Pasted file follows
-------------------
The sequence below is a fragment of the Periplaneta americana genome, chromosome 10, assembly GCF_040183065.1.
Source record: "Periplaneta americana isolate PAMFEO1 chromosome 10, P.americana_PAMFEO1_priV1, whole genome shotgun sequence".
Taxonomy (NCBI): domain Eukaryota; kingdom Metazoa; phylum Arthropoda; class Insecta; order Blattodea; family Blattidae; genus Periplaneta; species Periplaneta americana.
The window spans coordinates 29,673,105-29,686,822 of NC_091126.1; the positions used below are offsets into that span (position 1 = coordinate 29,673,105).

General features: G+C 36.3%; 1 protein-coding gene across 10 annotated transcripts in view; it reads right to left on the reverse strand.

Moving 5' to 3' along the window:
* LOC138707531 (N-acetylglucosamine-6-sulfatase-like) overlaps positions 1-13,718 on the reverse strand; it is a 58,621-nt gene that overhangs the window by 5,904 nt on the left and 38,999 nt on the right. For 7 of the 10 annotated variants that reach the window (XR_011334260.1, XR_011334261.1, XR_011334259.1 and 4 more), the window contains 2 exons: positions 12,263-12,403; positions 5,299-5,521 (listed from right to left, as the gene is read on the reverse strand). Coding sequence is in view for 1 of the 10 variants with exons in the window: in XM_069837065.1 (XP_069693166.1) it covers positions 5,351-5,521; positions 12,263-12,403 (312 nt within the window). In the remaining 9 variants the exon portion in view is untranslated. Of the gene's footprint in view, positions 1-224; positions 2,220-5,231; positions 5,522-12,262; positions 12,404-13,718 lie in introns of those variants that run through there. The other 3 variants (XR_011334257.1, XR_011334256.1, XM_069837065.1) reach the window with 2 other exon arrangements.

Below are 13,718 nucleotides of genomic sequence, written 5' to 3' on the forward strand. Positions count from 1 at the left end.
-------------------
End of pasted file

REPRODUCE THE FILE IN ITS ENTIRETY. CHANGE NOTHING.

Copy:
The sequence below is a fragment of the Periplaneta americana genome, chromosome 10, assembly GCF_040183065.1.
Source record: "Periplaneta americana isolate PAMFEO1 chromosome 10, P.americana_PAMFEO1_priV1, whole genome shotgun sequence".
Taxonomy (NCBI): domain Eukaryota; kingdom Metazoa; phylum Arthropoda; class Insecta; order Blattodea; family Blattidae; genus Periplaneta; species Periplaneta americana.
The window spans coordinates 29,673,105-29,686,822 of NC_091126.1; the positions used below are offsets into that span (position 1 = coordinate 29,673,105).

General features: G+C 36.3%; 1 protein-coding gene across 10 annotated transcripts in view; it reads right to left on the reverse strand.

Moving 5' to 3' along the window:
* LOC138707531 (N-acetylglucosamine-6-sulfatase-like) overlaps positions 1-13,718 on the reverse strand; it is a 58,621-nt gene that overhangs the window by 5,904 nt on the left and 38,999 nt on the right. For 7 of the 10 annotated variants that reach the window (XR_011334260.1, XR_011334261.1, XR_011334259.1 and 4 more), the window contains 2 exons: positions 12,263-12,403; positions 5,299-5,521 (listed from right to left, as the gene is read on the reverse strand). Coding sequence is in view for 1 of the 10 variants with exons in the window: in XM_069837065.1 (XP_069693166.1) it covers positions 5,351-5,521; positions 12,263-12,403 (312 nt within the window). In the remaining 9 variants the exon portion in view is untranslated. Of the gene's footprint in view, positions 1-224; positions 2,220-5,231; positions 5,522-12,262; positions 12,404-13,718 lie in introns of those variants that run through there. The other 3 variants (XR_011334257.1, XR_011334256.1, XM_069837065.1) reach the window with 2 other exon arrangements.

Below are 13,718 nucleotides of genomic sequence, written 5' to 3' on the forward strand. Positions count from 1 at the left end.